Prominent chipset maker Qualcomm has teamed up with UnitedHealthcare to announce the inclusion of new devices in the duo's physical well-being promotion program that takes advantage of wearables. The program, which UnitedHealthcare calls United Healthcare Motion, promotes healthy living by providing participants with a money back offer simply by staying active. Activity is tracked by the newly added Samsung Gear Fit2 Pro and Gear Sport, in addition to Garmin's vivosmart 3 fitness tracker. Previously, only devices from Fitbit and Striiv were available. Participants, of course, need to be on an eligible UnitedHealthcare plan through their employer in order to take part, but are given access to those activity trackers and can earn over $1000 per year if they meet specified walking goals. The program is built on a bring-your-own-device model, so users who already own the included devices and are on an eligible plan should also be able to take part. For those who don't, UnitedHealthcare has a dedicated site where applicable devices are on offer at no charge or discounted prices for those wanting to buy the fitness tracker for themselves. The entire thing is brought together with Qualcomm Life's 2net medical-grade connectivity platform, helping that sensitive user data stay secure.
As to the offer itself, Motion is extended to employers who want to help employees save some money on their health care. Eligible employees can earn as much as $4 per day by achieving the F.I.T. goals included with the program. Those fall into three categories. First, incentives are earned by walking 500 steps in under seven minutes. That has to be done with at least six times a day with an hour passing between sessions in order to meet the "frequency" goal. Completing 3,000 steps within a half hour, on the other hand, is how a user can meet the "intensity" goal. Finally, the "tenacity" goal can be met by walking more than 10,000 steps per day. Although the program will certainly help participants earn some money back, as long as they meet the goals, it could go a bit further thanks to its incentivization of general exercise activity. People tend to be more active when the ordinarily menial task is gamified with technology and being more active will almost certainly lead to improved health and a reduction in medical costs, to begin with.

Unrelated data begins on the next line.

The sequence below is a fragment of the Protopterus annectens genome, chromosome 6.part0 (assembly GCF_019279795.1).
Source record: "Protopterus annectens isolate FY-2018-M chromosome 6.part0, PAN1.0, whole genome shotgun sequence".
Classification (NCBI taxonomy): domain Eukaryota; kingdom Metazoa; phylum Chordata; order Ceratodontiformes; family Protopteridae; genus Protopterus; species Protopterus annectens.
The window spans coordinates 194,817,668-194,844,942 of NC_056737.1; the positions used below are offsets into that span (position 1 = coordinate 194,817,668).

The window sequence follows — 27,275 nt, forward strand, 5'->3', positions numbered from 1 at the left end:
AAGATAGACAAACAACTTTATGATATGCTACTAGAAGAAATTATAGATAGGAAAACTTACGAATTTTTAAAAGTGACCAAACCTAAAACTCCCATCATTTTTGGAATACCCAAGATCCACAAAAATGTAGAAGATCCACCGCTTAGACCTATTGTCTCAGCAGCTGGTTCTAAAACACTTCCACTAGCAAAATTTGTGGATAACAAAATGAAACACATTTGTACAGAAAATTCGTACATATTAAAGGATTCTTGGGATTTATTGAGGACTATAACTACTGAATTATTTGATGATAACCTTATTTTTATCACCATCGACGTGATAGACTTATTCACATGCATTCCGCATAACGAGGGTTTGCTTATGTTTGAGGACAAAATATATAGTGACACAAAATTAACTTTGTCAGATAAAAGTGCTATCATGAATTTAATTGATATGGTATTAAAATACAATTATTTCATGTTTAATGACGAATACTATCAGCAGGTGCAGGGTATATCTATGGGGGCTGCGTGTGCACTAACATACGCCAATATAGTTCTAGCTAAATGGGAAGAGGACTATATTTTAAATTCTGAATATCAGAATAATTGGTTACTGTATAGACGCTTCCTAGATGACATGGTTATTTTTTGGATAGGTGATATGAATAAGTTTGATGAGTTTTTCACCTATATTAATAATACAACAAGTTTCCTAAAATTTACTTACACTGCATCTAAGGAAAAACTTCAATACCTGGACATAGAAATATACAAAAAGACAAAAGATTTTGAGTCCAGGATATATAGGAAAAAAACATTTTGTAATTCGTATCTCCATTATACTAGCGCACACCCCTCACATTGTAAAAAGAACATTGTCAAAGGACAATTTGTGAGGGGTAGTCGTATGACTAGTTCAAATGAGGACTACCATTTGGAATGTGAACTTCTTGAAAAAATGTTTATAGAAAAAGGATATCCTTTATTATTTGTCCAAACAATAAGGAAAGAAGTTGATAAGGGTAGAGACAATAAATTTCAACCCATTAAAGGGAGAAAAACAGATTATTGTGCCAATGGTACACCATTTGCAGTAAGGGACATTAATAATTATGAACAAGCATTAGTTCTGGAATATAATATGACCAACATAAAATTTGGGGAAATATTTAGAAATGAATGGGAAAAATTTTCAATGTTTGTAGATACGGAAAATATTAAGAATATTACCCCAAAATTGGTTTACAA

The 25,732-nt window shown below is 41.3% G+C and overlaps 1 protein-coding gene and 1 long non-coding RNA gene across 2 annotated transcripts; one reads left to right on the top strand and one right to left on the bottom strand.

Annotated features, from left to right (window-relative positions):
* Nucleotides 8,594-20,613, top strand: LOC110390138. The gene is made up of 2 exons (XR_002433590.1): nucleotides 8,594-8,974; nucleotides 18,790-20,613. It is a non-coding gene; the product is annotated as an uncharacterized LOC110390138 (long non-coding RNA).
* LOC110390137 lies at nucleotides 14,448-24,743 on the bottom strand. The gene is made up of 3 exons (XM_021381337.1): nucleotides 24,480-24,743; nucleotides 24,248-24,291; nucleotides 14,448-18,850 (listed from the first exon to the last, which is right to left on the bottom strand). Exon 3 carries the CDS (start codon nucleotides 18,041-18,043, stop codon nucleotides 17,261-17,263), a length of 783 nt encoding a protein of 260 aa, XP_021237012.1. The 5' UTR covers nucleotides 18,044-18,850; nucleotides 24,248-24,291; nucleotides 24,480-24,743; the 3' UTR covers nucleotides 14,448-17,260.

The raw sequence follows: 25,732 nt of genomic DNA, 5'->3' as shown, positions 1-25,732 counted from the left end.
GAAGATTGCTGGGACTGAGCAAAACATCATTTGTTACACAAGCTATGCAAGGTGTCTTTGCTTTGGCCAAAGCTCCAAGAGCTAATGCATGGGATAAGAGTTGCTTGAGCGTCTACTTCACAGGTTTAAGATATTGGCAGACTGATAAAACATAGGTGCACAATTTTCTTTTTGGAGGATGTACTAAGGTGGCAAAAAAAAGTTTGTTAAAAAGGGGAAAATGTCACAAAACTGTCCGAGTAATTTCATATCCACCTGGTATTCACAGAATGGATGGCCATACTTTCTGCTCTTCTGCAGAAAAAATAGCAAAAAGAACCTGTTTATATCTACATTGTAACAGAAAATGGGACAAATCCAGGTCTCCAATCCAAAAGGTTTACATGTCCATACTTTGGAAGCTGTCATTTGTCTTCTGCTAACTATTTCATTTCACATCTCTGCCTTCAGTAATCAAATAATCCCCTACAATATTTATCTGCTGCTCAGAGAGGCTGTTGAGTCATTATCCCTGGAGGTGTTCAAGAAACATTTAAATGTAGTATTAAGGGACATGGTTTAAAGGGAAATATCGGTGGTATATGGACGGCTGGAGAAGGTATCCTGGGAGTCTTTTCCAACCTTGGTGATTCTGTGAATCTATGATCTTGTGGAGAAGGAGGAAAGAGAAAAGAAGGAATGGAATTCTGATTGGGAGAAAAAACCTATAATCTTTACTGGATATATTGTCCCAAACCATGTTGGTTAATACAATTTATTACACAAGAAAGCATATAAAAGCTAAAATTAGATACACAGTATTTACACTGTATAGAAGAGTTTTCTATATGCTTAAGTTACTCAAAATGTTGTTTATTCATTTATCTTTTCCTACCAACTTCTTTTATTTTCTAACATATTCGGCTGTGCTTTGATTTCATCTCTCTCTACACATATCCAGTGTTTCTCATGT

Meanwhile, this is the second health-related revelation from Qualcomm's Life subsidiary this month. It follows the company's announcement of FDA approval for its Capsule Vitals Plus platform, as Qualcomm continues to pursue every outlet possible for generating income. In this latest announcement, the company says the inclusion of more devices will not only expand on the number of choices available to participants who don't already own a fitness wearable. It will also widen the field to include more participants who already own a device but whose devices weren't previously eligible for use in the UnitedHealthcare Motion program. That should, in turn, make for a healthier – and therefore happier – workforce according to Qualcomm.